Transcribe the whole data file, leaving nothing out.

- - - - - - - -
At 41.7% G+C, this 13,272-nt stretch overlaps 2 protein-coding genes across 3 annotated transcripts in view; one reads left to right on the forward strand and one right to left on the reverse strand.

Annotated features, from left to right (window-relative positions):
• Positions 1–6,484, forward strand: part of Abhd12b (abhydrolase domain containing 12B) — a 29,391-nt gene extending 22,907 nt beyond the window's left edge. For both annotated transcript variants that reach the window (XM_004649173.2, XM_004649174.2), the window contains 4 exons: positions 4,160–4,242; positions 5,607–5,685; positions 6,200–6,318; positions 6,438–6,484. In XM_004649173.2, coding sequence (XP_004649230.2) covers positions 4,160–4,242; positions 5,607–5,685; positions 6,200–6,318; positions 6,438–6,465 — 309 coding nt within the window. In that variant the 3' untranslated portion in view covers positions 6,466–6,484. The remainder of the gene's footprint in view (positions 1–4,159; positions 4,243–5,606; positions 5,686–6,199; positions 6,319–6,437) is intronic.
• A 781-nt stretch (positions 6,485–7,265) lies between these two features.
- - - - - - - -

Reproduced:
At 41.7% G+C, this 13,272-nt stretch overlaps 2 protein-coding genes across 3 annotated transcripts in view; one reads left to right on the forward strand and one right to left on the reverse strand.

Annotated features, from left to right (window-relative positions):
• Positions 1–6,484, forward strand: part of Abhd12b (abhydrolase domain containing 12B) — a 29,391-nt gene extending 22,907 nt beyond the window's left edge. For both annotated transcript variants that reach the window (XM_004649173.2, XM_004649174.2), the window contains 4 exons: positions 4,160–4,242; positions 5,607–5,685; positions 6,200–6,318; positions 6,438–6,484. In XM_004649173.2, coding sequence (XP_004649230.2) covers positions 4,160–4,242; positions 5,607–5,685; positions 6,200–6,318; positions 6,438–6,465 — 309 coding nt within the window. In that variant the 3' untranslated portion in view covers positions 6,466–6,484. The remainder of the gene's footprint in view (positions 1–4,159; positions 4,243–5,606; positions 5,686–6,199; positions 6,319–6,437) is intronic.
• A 781-nt stretch (positions 6,485–7,265) lies between these two features.